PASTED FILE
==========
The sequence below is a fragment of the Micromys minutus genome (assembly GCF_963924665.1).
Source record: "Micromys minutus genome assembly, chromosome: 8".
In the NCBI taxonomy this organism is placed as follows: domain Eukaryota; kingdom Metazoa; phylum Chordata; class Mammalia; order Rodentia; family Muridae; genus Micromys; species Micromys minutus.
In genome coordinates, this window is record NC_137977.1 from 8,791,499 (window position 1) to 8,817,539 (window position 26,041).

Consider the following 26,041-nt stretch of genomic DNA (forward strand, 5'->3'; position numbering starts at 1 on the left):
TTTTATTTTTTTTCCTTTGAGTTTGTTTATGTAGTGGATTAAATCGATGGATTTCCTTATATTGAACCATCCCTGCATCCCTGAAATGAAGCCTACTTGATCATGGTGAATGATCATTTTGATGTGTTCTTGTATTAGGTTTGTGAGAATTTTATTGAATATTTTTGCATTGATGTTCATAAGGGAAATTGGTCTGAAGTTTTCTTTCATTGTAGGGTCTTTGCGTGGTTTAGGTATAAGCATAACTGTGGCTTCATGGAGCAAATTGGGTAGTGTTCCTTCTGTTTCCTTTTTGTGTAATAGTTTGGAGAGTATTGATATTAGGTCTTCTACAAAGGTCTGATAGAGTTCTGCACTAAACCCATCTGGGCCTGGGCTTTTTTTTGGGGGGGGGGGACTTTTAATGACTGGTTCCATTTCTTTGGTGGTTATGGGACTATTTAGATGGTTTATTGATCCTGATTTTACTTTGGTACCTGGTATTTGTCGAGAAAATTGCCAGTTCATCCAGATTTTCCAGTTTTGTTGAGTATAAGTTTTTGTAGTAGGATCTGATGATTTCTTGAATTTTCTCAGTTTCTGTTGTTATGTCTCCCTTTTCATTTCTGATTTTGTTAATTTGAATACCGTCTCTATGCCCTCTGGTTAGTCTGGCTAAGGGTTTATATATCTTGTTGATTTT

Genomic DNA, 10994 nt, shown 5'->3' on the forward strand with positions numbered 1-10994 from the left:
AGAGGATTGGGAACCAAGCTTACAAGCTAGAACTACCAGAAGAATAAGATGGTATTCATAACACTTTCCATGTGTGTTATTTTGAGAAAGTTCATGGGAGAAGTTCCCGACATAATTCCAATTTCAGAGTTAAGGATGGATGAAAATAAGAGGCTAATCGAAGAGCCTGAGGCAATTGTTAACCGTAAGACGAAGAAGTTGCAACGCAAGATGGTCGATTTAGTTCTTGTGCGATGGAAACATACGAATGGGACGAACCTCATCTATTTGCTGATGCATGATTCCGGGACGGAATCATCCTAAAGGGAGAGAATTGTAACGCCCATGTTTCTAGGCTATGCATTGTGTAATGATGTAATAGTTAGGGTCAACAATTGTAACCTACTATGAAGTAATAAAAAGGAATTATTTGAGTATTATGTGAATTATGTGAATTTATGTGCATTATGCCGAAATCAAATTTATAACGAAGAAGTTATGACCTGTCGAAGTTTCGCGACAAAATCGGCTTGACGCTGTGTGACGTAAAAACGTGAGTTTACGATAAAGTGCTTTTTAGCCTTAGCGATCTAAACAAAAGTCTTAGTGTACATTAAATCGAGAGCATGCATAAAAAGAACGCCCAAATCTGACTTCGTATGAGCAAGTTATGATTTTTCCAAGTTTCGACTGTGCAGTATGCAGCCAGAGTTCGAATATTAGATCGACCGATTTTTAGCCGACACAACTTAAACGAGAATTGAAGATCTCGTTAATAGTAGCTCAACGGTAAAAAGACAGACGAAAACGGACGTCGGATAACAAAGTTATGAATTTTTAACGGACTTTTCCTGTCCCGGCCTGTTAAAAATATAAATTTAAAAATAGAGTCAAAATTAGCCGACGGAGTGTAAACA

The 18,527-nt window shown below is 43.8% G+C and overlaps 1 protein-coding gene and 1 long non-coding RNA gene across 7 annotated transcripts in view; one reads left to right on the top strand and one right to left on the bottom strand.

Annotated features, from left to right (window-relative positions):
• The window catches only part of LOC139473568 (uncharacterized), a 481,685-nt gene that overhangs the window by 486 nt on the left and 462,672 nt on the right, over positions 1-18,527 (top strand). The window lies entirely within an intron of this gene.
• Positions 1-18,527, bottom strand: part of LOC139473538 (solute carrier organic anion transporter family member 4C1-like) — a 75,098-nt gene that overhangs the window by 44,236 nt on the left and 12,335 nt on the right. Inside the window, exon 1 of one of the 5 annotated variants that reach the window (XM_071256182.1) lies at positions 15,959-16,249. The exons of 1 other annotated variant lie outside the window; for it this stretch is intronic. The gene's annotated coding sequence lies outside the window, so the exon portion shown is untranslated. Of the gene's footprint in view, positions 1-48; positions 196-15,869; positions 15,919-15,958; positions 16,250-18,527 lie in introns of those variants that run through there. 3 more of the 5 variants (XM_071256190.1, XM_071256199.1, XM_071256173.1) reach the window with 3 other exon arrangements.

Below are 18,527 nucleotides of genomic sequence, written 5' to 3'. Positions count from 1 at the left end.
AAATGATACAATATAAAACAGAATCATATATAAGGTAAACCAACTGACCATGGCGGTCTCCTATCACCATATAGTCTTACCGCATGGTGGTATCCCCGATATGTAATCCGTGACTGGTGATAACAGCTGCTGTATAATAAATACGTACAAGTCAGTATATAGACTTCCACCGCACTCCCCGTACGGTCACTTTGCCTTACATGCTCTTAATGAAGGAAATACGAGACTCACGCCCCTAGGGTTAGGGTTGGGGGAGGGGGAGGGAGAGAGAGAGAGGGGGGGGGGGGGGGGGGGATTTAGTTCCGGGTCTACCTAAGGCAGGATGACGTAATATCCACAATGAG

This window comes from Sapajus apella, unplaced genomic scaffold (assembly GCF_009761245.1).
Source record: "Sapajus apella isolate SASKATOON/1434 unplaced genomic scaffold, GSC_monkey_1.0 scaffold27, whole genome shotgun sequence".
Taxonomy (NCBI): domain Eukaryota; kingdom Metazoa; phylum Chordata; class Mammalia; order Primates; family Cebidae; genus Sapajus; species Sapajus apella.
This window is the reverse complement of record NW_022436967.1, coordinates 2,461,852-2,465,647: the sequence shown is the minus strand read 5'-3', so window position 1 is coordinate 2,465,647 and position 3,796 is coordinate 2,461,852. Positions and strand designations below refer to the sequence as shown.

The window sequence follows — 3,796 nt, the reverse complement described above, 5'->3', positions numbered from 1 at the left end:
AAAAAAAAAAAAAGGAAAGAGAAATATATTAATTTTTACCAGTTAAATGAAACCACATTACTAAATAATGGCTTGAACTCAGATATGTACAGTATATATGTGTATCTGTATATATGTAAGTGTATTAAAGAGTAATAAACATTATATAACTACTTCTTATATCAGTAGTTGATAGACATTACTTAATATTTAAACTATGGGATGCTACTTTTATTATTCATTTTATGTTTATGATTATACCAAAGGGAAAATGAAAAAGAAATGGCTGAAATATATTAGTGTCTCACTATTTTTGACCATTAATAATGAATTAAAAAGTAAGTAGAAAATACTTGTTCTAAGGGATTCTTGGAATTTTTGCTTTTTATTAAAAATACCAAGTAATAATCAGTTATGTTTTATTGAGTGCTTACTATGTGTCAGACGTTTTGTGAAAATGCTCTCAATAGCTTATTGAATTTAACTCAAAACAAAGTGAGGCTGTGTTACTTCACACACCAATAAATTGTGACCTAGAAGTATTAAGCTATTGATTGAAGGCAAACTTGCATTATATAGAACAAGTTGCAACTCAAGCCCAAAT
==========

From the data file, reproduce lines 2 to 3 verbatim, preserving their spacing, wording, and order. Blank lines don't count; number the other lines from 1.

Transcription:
Source record: "Micromys minutus genome assembly, chromosome: 8".
In the NCBI taxonomy this organism is placed as follows: domain Eukaryota; kingdom Metazoa; phylum Chordata; class Mammalia; order Rodentia; family Muridae; genus Micromys; species Micromys minutus.